International Monetary Fund, HSBC cut growth rates amid continuing oil price slump that is weighing on Gulf kingdom's finances
Saudi Arabia’s economy is set to grow this year at the slowest pace since 2002 as the oil-price plunge drains the kingdom’s finances, according to projections released by the International Monetary Fund and HSBC Holdings on Tuesday.
Economic growth in the world’s largest oil exporter will slow to 1.2 percent, the IMF said in an update to its World Economic Outlook. That’s still more optimistic than HSBC, which expects the biggest Arab economy to expand 0.8 percent. Growth was 3.4 percent in 2015.
The prolonged oil slump saddled Saudi Arabia with a budget deficit of about $98 billion last year, pushing officials to cut spending, consider an international sovereign bond sale and cut energy subsidies. The price of Brent crude has fallen by more than 40 percent since October, when the IMF last released forecasts for the kingdom and said growth would be 2.2 percent this year.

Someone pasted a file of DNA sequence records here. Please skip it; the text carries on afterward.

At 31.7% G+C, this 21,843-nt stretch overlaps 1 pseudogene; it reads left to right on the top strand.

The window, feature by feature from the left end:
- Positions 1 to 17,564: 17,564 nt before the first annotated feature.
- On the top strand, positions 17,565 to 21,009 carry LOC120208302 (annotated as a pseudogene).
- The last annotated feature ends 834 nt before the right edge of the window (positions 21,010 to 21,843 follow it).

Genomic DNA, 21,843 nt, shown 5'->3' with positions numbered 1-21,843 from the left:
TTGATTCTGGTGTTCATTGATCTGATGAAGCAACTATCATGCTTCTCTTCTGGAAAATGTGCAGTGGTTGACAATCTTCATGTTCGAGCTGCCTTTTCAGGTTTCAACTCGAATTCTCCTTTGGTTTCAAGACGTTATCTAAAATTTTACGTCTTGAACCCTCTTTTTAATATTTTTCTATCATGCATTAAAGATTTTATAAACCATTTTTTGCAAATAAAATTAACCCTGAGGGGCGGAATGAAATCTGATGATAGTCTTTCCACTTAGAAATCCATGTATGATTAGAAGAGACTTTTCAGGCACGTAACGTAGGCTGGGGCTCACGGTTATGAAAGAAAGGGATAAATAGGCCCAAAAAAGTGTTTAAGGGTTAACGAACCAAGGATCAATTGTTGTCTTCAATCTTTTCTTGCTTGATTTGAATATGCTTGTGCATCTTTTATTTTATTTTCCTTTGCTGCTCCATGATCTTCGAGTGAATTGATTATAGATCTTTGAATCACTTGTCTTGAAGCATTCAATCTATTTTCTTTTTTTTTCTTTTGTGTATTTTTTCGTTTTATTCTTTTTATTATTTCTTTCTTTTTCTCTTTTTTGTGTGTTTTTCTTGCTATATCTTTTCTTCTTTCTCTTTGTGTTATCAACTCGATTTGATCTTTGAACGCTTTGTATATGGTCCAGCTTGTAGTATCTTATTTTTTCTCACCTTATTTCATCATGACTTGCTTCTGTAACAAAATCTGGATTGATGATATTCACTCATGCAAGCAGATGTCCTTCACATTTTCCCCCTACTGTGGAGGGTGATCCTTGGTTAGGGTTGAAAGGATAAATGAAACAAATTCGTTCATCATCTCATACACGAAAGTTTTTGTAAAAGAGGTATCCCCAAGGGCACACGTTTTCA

The fundamentals “seem to point to a low-for-long scenario for oil,” Maury Obtsfeld, director of the IMF’s research department, said in a video released with the new data.
“With Iranian oil coming online, with the resilience in the shale extraction industry in the US, the possibility of shale extraction elsewhere, it’s hard to see oil going back to the $100 a barrel level anytime soon,” he said.
The benchmark Tadawul All Share Index for stocks trimmed gains after the data, trading 3.3 percent higher at 5,705.93 at 2:37 p.m. in Riyadh. The measure has lost 33 percent over the past 12 months.
Saudi Arabia relied on oil for 73 percent of its revenue last year, a level of dependence the government is keen to reduce. Among other measures, it’s considering new forms of taxation and privatizing state assets, including an initial public offering for Saudi Arabian Oil Co, Deputy Crown Prince Mohammed bin Salman told The Economist this month.
“However, even allowing for significant reductions in outlays this year, we expect weak oil prices to leave Saudi Arabia with a budget deficit of well over 10 percent of GDP, suggesting the Kingdom faces multiple years of spending cuts and austerity as it seeks to rebalance public finances,” HSBC economists Simon Williams and Razan Nasser wrote in a report.